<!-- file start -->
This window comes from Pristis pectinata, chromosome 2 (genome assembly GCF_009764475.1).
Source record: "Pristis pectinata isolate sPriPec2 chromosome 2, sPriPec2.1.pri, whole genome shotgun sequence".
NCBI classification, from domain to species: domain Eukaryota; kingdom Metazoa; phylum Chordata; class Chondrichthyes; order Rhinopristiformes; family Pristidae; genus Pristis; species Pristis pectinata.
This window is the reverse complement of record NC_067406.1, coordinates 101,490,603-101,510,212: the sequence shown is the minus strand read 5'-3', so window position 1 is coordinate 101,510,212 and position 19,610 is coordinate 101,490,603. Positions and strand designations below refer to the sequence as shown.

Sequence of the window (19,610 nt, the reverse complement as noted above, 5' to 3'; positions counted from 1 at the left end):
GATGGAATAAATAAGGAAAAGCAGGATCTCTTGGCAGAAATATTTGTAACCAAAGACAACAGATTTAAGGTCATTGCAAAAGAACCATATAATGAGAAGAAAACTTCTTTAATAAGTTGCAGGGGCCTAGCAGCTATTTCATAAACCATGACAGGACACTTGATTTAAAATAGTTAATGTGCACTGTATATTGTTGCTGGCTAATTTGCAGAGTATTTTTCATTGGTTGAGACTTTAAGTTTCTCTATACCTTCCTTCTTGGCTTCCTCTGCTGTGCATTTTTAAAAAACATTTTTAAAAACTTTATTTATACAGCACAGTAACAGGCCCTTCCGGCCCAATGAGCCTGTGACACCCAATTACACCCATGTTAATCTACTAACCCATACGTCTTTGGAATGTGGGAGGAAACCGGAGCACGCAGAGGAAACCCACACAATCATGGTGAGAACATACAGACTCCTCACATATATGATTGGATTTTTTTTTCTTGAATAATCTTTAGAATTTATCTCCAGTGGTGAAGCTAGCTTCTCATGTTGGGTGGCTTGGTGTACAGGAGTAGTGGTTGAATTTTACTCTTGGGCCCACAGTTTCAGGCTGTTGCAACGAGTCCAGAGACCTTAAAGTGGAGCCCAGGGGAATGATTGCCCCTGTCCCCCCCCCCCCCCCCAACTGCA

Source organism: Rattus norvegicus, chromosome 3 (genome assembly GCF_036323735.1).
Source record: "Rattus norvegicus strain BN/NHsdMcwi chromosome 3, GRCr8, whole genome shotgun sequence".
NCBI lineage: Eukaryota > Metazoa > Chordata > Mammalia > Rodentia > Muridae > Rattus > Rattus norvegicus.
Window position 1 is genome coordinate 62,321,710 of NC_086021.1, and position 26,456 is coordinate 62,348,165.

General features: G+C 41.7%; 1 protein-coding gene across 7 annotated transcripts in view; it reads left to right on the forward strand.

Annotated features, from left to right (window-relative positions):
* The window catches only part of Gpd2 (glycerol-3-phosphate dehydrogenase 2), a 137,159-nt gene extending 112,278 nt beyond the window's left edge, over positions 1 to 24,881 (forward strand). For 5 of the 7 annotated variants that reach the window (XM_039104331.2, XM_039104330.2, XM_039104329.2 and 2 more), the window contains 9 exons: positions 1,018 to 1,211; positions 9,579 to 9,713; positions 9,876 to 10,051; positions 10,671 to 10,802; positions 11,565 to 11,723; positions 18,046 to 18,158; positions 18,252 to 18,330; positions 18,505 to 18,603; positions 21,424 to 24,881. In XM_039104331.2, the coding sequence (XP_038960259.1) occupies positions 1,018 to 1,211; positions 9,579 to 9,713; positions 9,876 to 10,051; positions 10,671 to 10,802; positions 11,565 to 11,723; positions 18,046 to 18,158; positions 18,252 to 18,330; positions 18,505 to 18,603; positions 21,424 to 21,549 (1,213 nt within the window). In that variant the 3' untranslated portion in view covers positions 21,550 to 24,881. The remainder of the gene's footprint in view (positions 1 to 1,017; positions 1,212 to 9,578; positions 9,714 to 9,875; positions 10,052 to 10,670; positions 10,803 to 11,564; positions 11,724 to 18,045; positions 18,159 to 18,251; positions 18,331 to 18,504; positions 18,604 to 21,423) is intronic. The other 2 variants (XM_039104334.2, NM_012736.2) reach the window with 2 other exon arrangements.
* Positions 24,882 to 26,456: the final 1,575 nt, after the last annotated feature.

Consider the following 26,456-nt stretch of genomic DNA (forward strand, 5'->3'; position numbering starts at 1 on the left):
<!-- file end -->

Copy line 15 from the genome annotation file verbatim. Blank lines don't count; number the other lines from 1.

Consider the following 26,456-nt stretch of genomic DNA (forward strand, 5'->3'; position numbering starts at 1 on the left):